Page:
Practically all adopted children go through a medical examination
upon arrival for possible medical rehabilitation or prevention.
Unfortunately, psycho-educational and speech/language assessments
are the exception rather than the rule. Too often, school
districts assume a "wait-and-see" attitude rejecting
a request for evaluation "until the child learns more
English". In many cases, however, we just cannot afford
to lose time.
A timely psycho-educational evaluation leads
to a proper school placement, which is extremely
important for your child's overall adjustment, emotional
well-being, and future educational progress. A psycho-educational
assessment is a must if there is a "red flag"
in your child's medical records or educational history,
- "Delay in language and psychological
- "Child did not start school at age
- "Child was retained in elementary
- "Child was a student in a special
- "Child received remedial services
in school in Russia", etc.
There is no "one-size-fits-all"
recommendation regarding grade placement, specific educational
program, remediation, and support services:
the decision should always be highly individualized
and based on a thorough consideration of many factors.
There is a tendency to
place newly-arrived school-age internationally-adopted children
in a grade according to their age. It is the usual practice
for children from immigrant families in the USA. However,
it may not be appropriate for many adopted children. Your
pediatrician, who, as a rule, is not familiar with the specifics
of the school system, may recommend age-appropriate placement,
based on the child's general health. However, age (which
guides your school district) and physical soundness (which
guides your pediatrician) are only two of many factors to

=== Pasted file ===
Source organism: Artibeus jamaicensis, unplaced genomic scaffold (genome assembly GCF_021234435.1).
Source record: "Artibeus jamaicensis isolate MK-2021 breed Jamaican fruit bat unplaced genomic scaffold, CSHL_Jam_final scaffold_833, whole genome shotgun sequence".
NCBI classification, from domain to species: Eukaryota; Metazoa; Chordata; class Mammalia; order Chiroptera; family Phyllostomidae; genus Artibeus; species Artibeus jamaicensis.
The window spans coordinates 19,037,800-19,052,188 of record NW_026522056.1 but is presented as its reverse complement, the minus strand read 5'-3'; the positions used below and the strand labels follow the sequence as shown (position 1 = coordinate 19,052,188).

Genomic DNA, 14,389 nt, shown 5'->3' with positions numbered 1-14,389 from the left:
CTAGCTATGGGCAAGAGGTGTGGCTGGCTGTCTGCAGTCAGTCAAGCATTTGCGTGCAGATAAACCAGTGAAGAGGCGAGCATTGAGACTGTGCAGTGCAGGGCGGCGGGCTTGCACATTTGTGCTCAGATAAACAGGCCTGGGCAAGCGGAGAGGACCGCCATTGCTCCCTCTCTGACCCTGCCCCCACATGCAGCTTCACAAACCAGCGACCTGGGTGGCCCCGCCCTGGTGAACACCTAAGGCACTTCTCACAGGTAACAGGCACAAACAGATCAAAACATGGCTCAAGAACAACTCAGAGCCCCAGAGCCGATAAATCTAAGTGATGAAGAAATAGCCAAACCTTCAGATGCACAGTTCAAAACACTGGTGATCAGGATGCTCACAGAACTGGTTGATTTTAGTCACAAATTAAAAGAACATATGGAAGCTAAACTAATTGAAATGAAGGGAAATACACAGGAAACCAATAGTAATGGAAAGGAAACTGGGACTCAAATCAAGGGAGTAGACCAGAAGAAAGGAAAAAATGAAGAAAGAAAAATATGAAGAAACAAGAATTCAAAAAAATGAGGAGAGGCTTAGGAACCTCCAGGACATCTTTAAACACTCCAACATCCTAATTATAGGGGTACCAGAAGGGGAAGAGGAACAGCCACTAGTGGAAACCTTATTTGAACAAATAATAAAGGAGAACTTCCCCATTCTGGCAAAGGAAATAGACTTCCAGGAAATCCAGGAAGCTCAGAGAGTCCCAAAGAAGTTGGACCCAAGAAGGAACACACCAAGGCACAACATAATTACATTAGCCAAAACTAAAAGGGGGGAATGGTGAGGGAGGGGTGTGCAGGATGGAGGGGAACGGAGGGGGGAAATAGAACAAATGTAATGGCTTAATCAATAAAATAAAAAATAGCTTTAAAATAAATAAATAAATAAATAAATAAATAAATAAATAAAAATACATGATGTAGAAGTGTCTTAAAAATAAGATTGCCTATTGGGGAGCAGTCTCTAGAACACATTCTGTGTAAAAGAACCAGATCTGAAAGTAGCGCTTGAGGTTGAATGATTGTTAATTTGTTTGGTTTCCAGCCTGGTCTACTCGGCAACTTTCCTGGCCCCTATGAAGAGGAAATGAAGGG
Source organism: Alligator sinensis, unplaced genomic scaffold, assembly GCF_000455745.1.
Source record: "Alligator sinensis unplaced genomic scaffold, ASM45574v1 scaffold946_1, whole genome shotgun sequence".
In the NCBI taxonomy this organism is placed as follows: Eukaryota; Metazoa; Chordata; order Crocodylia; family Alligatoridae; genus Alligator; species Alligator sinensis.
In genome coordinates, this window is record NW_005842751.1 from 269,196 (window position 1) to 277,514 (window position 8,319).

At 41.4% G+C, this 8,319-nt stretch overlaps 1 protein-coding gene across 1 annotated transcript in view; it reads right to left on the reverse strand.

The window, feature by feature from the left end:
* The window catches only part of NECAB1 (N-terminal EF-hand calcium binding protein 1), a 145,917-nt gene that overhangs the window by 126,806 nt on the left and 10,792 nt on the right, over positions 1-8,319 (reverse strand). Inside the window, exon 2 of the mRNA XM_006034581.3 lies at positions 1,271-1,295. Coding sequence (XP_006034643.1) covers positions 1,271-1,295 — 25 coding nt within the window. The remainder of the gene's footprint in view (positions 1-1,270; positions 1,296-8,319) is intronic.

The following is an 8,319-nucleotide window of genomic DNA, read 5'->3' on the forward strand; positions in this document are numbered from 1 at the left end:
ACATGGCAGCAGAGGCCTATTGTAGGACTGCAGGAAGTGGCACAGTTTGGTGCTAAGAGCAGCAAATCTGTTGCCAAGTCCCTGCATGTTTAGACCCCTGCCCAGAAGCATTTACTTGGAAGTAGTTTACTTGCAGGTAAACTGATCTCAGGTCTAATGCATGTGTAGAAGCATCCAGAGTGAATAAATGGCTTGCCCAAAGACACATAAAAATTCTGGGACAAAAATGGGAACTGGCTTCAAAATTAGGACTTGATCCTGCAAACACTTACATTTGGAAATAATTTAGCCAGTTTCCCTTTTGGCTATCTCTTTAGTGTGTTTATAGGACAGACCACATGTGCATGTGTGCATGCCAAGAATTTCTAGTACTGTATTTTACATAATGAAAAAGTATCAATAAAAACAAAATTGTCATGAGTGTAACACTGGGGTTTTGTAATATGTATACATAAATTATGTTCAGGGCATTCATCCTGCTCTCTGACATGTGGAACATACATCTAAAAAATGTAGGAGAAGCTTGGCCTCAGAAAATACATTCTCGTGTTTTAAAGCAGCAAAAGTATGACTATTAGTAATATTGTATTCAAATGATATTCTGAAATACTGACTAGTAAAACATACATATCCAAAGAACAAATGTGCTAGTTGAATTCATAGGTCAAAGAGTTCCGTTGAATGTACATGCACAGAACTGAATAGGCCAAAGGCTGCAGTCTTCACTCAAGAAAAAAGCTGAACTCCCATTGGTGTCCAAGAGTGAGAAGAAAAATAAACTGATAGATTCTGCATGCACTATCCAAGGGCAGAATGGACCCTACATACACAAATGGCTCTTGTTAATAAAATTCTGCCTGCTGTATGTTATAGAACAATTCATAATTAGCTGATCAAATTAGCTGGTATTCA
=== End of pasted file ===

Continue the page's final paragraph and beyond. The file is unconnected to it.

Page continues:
be considered. What about language development, social skills,
self-regulation, mastery of age-appropriate cognitive skills,
ability and willingness to participate in shared/joint activity?
"Aacademic readiness" in relation to an adopted
child must be thoroughly examined and properly understood.
Remember, in addition to academic pressures in an "age-based"
classroom, your child will go through general adjustment
and language acquisition, possibly accompanied by health
and neurological problems.
language of the assessment is the critical issue.
An evaluation in the native language should be done as soon
as possible after arrival, before the child's native language
gets weakened and eventually extinguished. For all children
younger than 7 this ought to be done within the first several
weeks. For those who are literate in their native language
(age 7 to 10+) the time frame is the first three months.
One of the most shocking discoveries made with internationally
adopted children was the swiftness with which they lose
their mother tongue.
An assessment, done in
a child's native language, has at times unwavering importance:
it's the basis for establishing your child's eligibility
for any remedial services. If no evaluation in the native
language by a bilingual professional is done within the
first three months, it will be impossible to have an evaluation
until the English language dominance and level of proficiency
are established. And until that time it will be very difficult
to prove a genuine need for a remedial help if your child
experiences learning difficulties.